In 1989, when Communist governments were thrown out of the power that they had usurped across Eastern Europe, the geo-political certainties of decades went with them. Almost overnight, multiple possible paths forward opened up; and fiction writers mapped them as much as did scholars, journalists and policy professionals.
John Hands’s Perestroika Christi was published in 1990. In that in-between bit during the collapse of Communism. Soviet control over the Central and East European satellite states had been lost, Germany was re-uniting —but what of the Soviet Union itself?
Like the book reviewed immediately before this one (Shamim Sarif’s Despite the Falling Snow, 2004), Robert Harris’s Archangel is a novel largely set in the 1990s that can legitimately be tagged as Stalin-themed.
Whereas Despite the Falling Snow focuses on the personal impact of Stalin on individuals, in Archangel Robert Harris develops his plot on the national level, drawing on the hopes of a significant minority of Russians —and the fears of the rest— that the economically depressed and internationally diminished Russia of the mid-1990s might be ‘saved’ by the emergence of a Stalin-like figure ruthlessly committed to restoring former greatness.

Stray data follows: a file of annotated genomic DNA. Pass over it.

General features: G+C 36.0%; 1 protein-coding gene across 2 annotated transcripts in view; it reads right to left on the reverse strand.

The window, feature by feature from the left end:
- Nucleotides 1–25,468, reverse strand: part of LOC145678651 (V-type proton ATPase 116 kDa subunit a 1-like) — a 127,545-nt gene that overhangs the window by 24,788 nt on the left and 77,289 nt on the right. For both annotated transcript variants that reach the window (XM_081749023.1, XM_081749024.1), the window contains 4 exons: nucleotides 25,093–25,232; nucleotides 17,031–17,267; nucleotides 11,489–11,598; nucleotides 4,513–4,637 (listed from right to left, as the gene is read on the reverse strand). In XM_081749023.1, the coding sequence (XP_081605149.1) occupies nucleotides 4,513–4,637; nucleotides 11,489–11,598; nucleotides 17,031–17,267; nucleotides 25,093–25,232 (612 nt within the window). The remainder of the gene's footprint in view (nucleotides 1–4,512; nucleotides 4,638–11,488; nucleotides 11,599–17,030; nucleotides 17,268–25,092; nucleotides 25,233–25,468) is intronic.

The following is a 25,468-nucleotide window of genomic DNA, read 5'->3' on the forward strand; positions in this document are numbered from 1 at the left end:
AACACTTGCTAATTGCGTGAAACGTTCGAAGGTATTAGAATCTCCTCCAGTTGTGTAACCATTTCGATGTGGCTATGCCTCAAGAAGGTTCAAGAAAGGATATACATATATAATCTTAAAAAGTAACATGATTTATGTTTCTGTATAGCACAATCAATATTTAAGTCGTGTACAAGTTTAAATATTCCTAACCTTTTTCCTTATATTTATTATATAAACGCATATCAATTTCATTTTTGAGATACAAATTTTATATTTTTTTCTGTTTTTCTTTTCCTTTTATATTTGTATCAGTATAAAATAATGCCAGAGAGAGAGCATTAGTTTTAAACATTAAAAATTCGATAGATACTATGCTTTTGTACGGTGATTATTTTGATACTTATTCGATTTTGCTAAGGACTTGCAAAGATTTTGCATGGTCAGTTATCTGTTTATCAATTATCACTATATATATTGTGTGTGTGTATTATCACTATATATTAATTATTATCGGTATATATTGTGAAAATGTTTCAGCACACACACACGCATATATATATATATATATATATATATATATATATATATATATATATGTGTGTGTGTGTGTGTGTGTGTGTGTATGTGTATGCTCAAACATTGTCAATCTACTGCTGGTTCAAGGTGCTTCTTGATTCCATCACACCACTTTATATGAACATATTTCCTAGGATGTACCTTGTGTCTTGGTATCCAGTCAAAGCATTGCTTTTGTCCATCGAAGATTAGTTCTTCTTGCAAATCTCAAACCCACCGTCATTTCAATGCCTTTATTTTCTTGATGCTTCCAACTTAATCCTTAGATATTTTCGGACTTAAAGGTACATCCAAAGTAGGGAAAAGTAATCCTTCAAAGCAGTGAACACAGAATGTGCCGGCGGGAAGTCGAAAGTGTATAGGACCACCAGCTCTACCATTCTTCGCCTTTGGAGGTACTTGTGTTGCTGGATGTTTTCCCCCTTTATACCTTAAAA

Archangel is a classy page-turner of a thriller. But why Russia-in-Fiction particularly enjoyed it also has much to do with its early set-up bearing close affinity to our own experiences in the Russia of the early 1990s.